The Pakistan War and Its Afghan Adjunct
Friday, March 27, 2009 at 10:58 am
Yesterday, Noah Shachtman asked if the United States was really at war in Pakistan. Today President Obama made it clear: yes, the war is in Pakistan, with an inextricable Afghanistan component. The goal is “to disrupt, dismantle, and defeat al Qaeda in Pakistan and Afghanistan, and to prevent their return to either country in the future,” he said. That’s the right emphasis, given the safe havens for al-Qaeda are in Pakistan, and it’s significant that the first substantive portion of Obama’s speech spelling out the new strategy was devoted to Pakistan, not Afghanistan. But the dilemma is that the United States. can only devote so many resources — economic, political and especially military — into Pakistan.
Sen. Russ Feingold (D-Wis.), after offering cautious praise for the strategy, observes:
However, I am concerned that the new strategy may still be overly Afghan-centric when it needs to be even more regional. As the bombing near the Khyber pass this morning highlights, we need to fully address the inextricable links between the crisis in Afghanistan and the instability and terrorist threats in Pakistan.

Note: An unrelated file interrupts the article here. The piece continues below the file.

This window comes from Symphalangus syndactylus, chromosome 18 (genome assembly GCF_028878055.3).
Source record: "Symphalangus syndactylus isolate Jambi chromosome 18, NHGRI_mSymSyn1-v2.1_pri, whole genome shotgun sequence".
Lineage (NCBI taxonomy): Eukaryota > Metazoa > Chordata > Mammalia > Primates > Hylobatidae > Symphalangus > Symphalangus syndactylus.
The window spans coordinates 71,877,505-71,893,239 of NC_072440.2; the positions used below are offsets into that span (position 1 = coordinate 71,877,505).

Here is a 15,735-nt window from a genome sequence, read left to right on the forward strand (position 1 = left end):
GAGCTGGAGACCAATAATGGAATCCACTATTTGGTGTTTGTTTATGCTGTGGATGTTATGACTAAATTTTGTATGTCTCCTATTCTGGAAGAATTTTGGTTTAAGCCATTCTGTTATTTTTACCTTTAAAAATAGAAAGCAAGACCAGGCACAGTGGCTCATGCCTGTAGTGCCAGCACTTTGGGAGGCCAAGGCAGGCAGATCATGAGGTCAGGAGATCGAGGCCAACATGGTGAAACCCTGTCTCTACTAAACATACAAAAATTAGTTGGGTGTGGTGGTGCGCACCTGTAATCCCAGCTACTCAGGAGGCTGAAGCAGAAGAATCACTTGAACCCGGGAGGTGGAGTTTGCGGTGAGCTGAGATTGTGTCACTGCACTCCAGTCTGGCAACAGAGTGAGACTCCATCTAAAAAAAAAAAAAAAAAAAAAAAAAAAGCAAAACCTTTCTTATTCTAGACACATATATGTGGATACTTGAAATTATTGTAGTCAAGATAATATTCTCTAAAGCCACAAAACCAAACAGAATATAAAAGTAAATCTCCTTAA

Feingold calls for an “adequate” strategy in Pakistan but doesn’t spell out what that would be. But the question of whether the new strategy is insufficiently regional runs right into the problem of Pakistani sovereignty and cooperation. Obama — and, for that matter, former President George W. Bush – has no choice but to employ indirection as a result. He pledged greater resources to training Pakistani troops in “root[ing] out the terrorists,” which is to say making them a better counterinsurgent force, and what sounds like a large U.S.-led international effort at state-building, including essentially an infrastructure-heavy stimulus package in the Pakistani tribal areas. Then there’s sustained diplomacy with the entire region, along with the United Nations, to get everyone behind the Pakistani government.
That raises a huge number of questions. For instance: Who’s going to implement these “opportunity zones in the border region” when the Pakistan side of the border is overrun with insurgents? When the Pakistani military cuts deals with the Taliban and adds to the safe havens, what force will there be to secure the projects, give people jobs, and get them turning dirt? The trouble is that there isn’t an obviously better alternative to what will very likely be a graft-heavy process of moving money around, special inspector generals or not. Right now, the money the United States gives the Pakistanis are, literally, untraceable cash transfers. That’s how the Pakistani military likes it. Will that change?
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